Finding the Right Oscilloscope for Building a Tesla Coil (or Any Other Hobby Project)


I’ve always enjoyed tinkering and have been building stuff for as long as I can remember. Recently, I put together a desktop Tesla coil to wirelessly transmit electricity.

You've probably seen a Tesla coil in an old-school horror movie or at a science exhibit. The big ones look like giant metal spheres or rings on pillars that spark lightning bolts of electricity into the air. The desktop versions aren’t as dramatic, but you can still do cool things, like light up fluorescent bulbs without a connection. If you're not careful, you can give yourself a nasty shock.

I built the Tesla coil for fun, but it was also a way of learning more about electrical circuits. I graduated from high school three months ago and wrote my university entrance exams. I am now awaiting the results and would like to study biomechanical engineering. The competition is fierce, but I studied hard, earned high grades, and took the time to develop my design skills beyond what I learned in the classroom. 

Discovering the Limitations of Designing By Luck

Constructing the Tesla coil was a blast. I found the plans online and created the physical circuit, but tuning it was a bit of a challenge. To make it work, I had to match the electrical frequency of the primary and the secondary coil. I did this manually by moving and changing different parts of the design, but there was no way to measure the results accurately. The only way to test it was to power up the device and see if it sparked. I called this designing by luck, but I wanted more control over my measurements so I went online to look for a better approach. 

One of the first things I looked at was a YouTube video by ElectroBOOM. ElectroBoom is a cool guy who tests and builds a variety of electrical circuits, who also ends up electrocuting himself quite often. He is an excellent teacher of electrical engineering concepts and his videos are fun way to learn. 

Occasionally, Keysight Technologies provides ElectroBOOM equipment. One of the videos I watched showed how to use Keysight’s DSOX1102G programmable oscilloscope to tune a Tesla coil. As soon as I saw him using it, I knew I had to have one. I live on an island in the North Aegean Sea, so I had to order my oscilloscope from a store on the mainland.

The Keysight DSOX1102G is a beautiful piece of equipment, and affordable enough for a recent high school graduate like myself to purchase. It was better built with more features than the more expensive equipment from other manufacturers. I was on a tight budget, so I did my research. I couldn't have bought a better piece of equipment, even if I'd spent twice the money.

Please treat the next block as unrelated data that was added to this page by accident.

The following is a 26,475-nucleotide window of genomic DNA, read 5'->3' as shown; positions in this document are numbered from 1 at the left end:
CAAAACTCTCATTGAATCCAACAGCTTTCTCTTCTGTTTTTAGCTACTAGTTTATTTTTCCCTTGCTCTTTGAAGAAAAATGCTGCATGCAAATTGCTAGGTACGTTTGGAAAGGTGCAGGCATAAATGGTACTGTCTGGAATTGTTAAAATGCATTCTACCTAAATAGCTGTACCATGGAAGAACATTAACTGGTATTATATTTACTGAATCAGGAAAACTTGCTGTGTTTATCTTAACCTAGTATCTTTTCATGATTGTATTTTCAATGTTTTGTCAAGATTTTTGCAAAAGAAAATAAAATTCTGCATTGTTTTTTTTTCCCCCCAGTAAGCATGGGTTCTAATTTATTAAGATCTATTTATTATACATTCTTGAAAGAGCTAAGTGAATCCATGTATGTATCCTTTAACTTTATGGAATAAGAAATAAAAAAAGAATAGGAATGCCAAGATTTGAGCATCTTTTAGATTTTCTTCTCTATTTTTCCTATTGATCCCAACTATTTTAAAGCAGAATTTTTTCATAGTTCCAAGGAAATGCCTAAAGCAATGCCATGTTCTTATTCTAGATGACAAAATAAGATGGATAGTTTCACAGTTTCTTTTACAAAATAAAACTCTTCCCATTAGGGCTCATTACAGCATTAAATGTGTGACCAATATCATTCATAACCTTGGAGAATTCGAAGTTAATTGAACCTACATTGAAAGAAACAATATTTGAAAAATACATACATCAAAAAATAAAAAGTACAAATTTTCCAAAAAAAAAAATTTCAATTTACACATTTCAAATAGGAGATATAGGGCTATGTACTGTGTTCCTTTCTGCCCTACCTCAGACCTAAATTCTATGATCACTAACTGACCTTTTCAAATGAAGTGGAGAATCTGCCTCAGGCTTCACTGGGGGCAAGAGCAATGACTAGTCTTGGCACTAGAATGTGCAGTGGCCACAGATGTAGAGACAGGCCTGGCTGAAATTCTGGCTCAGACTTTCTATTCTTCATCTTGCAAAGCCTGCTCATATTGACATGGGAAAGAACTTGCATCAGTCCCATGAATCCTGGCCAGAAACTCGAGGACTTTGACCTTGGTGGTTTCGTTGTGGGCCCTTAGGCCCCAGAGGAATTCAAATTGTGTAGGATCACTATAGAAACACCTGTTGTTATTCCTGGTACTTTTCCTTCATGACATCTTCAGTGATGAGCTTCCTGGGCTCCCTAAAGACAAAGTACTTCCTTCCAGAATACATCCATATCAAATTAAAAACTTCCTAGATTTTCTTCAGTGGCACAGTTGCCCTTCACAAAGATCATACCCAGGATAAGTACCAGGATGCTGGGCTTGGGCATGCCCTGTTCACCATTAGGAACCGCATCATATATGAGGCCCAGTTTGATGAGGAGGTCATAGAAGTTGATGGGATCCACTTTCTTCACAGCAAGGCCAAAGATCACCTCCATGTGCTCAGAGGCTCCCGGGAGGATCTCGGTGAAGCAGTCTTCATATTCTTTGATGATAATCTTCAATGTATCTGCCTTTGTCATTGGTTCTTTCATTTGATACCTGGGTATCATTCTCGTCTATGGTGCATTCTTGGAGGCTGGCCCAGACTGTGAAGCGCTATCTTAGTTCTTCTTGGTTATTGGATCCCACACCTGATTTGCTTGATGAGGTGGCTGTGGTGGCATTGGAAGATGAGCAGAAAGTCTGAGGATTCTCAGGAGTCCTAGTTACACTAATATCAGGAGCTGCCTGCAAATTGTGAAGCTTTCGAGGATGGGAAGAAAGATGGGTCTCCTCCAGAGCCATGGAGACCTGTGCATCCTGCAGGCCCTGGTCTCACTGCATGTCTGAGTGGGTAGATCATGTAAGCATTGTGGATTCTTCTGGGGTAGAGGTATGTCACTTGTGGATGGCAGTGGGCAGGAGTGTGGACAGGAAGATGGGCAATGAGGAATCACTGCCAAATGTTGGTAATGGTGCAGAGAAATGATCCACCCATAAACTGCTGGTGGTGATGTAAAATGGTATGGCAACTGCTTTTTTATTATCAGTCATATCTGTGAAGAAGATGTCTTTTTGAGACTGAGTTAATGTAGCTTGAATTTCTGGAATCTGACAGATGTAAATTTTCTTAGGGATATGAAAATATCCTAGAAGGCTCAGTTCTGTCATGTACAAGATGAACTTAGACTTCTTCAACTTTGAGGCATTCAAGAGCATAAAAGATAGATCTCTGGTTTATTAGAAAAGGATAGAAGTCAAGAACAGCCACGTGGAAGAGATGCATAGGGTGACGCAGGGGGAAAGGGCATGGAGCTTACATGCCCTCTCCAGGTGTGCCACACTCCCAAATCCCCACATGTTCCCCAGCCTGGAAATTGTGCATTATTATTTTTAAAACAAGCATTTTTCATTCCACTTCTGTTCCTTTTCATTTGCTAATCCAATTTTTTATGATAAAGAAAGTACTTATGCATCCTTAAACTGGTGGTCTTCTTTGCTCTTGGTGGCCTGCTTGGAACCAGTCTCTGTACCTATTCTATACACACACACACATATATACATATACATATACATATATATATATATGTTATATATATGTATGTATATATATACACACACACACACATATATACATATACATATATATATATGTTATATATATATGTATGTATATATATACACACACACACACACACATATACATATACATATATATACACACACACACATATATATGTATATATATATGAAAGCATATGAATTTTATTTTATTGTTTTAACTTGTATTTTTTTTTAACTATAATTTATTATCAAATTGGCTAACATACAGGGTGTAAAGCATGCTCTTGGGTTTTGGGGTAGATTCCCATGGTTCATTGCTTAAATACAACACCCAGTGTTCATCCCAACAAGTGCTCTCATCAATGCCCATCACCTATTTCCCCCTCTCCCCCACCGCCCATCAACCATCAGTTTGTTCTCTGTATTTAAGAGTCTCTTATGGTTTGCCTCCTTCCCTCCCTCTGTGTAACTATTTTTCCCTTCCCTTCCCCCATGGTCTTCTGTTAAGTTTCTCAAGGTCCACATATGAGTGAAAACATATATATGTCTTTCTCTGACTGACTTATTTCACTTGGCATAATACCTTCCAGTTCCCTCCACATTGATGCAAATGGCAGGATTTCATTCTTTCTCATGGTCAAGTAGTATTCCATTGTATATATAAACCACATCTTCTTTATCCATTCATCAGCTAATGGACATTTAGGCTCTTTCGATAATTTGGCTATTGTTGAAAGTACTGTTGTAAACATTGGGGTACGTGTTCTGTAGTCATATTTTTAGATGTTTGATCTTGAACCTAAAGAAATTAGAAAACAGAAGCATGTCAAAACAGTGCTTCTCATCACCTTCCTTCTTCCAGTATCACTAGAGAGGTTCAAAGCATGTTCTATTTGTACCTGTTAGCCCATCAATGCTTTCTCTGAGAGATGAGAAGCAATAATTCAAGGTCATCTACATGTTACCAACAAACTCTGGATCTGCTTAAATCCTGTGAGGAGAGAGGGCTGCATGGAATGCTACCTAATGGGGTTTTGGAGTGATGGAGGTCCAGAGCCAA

Keysight Tutorials Helped Me Do More

ElectroBOOM wasn't the only source of information I found. Keysight also has a fantastic YouTube channel with various tutorials and instruction guides—minus the shocks and explosions, of course. Keysight’s website also hosts a massive user community to help users get the most out of their equipment. If you have a problem, there are thousands of users from around the world willing to help you solve it. 

I especially enjoy Keysight's videos because they are visual and employ everyday English, making it easy to understand for those of us who speak English as a second language. I learned a lot from these videos, and I hope to use my oscilloscope to build a full-scale prosthetic arm prototype activated by nerve impulses, which are low-power electrical signals firing at different frequencies.

By measuring minute differences in these biological signals, I hope to isolate the nerves that fire specific muscles in the human body, and then map these frequencies to the control system of a fully functioning mechanical arm. 

Embarking On a Path of Lifelong Learning

In a perfect world, I'd become a neurosurgeon, as I love that neurosurgery is a combination of medicine and engineering. After all, our bodies are complex biological machines that run on electrical signals. 

Though a medical education might be out of my reach, my second choice is medical engineering. I want to combine my interest in medicine with my love of machines to design better prosthetic limbs for amputees and other people in need. 

I'm sure my new school will have all kinds of high-end equipment in its engineering lab, but tinkering is my hobby, so I plan to build a proper workbench with a working oscilloscope to play with at home.

I want to spend my life acquiring new knowledge so I can make a difference. For now, I am happy to be studying engineering, but in the future I may switch to medicine. Whatever path I choose, I will continue to build things because this is the best way to learn.